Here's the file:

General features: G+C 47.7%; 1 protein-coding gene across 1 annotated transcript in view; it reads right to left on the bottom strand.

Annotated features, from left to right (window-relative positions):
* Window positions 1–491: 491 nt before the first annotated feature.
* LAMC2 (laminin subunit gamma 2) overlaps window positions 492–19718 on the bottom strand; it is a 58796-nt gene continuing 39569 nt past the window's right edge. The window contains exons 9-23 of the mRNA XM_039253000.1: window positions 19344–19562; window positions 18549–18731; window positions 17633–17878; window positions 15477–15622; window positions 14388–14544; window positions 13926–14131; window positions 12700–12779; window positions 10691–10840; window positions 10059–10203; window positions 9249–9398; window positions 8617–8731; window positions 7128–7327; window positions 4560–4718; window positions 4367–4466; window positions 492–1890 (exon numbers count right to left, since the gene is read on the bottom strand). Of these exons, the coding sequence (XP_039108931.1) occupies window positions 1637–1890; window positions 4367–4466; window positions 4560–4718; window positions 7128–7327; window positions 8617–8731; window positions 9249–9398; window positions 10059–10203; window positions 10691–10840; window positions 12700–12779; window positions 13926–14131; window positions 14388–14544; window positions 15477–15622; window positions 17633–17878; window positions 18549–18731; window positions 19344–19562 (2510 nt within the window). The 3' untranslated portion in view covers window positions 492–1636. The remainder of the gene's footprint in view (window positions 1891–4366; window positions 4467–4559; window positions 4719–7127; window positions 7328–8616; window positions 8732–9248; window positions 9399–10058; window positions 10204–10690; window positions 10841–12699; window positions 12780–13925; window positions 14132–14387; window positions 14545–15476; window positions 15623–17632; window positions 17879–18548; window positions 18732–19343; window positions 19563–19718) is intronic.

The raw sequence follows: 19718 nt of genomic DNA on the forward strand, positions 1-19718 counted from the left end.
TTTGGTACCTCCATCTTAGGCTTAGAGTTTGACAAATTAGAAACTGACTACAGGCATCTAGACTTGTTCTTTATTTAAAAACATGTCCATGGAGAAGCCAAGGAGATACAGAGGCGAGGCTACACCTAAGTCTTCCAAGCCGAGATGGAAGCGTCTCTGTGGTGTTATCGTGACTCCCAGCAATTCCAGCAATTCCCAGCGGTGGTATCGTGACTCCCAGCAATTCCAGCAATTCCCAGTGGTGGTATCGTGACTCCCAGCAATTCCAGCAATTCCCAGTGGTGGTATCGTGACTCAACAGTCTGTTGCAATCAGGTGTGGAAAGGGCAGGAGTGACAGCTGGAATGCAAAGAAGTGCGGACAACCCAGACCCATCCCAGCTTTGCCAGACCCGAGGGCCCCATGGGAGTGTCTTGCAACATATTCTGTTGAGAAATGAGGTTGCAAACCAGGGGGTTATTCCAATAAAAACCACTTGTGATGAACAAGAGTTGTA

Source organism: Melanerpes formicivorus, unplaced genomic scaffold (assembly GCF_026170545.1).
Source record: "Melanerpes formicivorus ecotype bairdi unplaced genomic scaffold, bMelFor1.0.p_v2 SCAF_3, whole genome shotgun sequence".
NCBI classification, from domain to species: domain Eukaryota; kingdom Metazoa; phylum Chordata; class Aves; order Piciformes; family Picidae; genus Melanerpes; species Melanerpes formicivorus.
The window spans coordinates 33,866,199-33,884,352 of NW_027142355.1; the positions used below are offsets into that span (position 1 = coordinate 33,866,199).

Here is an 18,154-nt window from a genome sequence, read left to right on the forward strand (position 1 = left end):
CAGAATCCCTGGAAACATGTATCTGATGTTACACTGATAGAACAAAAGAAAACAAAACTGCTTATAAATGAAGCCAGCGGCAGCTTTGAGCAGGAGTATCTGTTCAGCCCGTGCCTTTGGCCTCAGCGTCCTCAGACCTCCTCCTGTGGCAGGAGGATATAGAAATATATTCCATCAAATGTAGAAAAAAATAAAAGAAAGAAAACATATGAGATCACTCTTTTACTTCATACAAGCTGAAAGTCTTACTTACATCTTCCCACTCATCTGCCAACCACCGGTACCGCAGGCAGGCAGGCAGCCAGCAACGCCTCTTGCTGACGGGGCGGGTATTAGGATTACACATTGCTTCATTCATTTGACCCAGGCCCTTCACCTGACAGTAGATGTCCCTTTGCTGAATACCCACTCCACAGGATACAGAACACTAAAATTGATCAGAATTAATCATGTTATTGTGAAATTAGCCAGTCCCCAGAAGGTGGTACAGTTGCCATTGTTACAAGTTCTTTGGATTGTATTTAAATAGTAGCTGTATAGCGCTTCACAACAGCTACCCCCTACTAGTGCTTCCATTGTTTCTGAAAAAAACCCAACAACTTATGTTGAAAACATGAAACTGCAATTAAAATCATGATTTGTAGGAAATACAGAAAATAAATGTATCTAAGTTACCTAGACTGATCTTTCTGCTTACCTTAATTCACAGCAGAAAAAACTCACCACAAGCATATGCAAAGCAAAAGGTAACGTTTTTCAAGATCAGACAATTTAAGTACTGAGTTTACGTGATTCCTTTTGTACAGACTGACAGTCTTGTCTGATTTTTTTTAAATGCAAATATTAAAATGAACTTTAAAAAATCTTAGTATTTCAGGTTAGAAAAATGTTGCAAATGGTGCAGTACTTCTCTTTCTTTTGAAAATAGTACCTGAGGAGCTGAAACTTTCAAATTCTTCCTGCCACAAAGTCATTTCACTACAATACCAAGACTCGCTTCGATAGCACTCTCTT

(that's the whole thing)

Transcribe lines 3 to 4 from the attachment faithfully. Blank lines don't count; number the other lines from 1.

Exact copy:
* Window positions 1–491: 491 nt before the first annotated feature.
* LAMC2 (laminin subunit gamma 2) overlaps window positions 492–19718 on the bottom strand; it is a 58796-nt gene continuing 39569 nt past the window's right edge. The window contains exons 9-23 of the mRNA XM_039253000.1: window positions 19344–19562; window positions 18549–18731; window positions 17633–17878; window positions 15477–15622; window positions 14388–14544; window positions 13926–14131; window positions 12700–12779; window positions 10691–10840; window positions 10059–10203; window positions 9249–9398; window positions 8617–8731; window positions 7128–7327; window positions 4560–4718; window positions 4367–4466; window positions 492–1890 (exon numbers count right to left, since the gene is read on the bottom strand). Of these exons, the coding sequence (XP_039108931.1) occupies window positions 1637–1890; window positions 4367–4466; window positions 4560–4718; window positions 7128–7327; window positions 8617–8731; window positions 9249–9398; window positions 10059–10203; window positions 10691–10840; window positions 12700–12779; window positions 13926–14131; window positions 14388–14544; window positions 15477–15622; window positions 17633–17878; window positions 18549–18731; window positions 19344–19562 (2510 nt within the window). The 3' untranslated portion in view covers window positions 492–1636. The remainder of the gene's footprint in view (window positions 1891–4366; window positions 4467–4559; window positions 4719–7127; window positions 7328–8616; window positions 8732–9248; window positions 9399–10058; window positions 10204–10690; window positions 10841–12699; window positions 12780–13925; window positions 14132–14387; window positions 14545–15476; window positions 15623–17632; window positions 17879–18548; window positions 18732–19343; window positions 19563–19718) is intronic.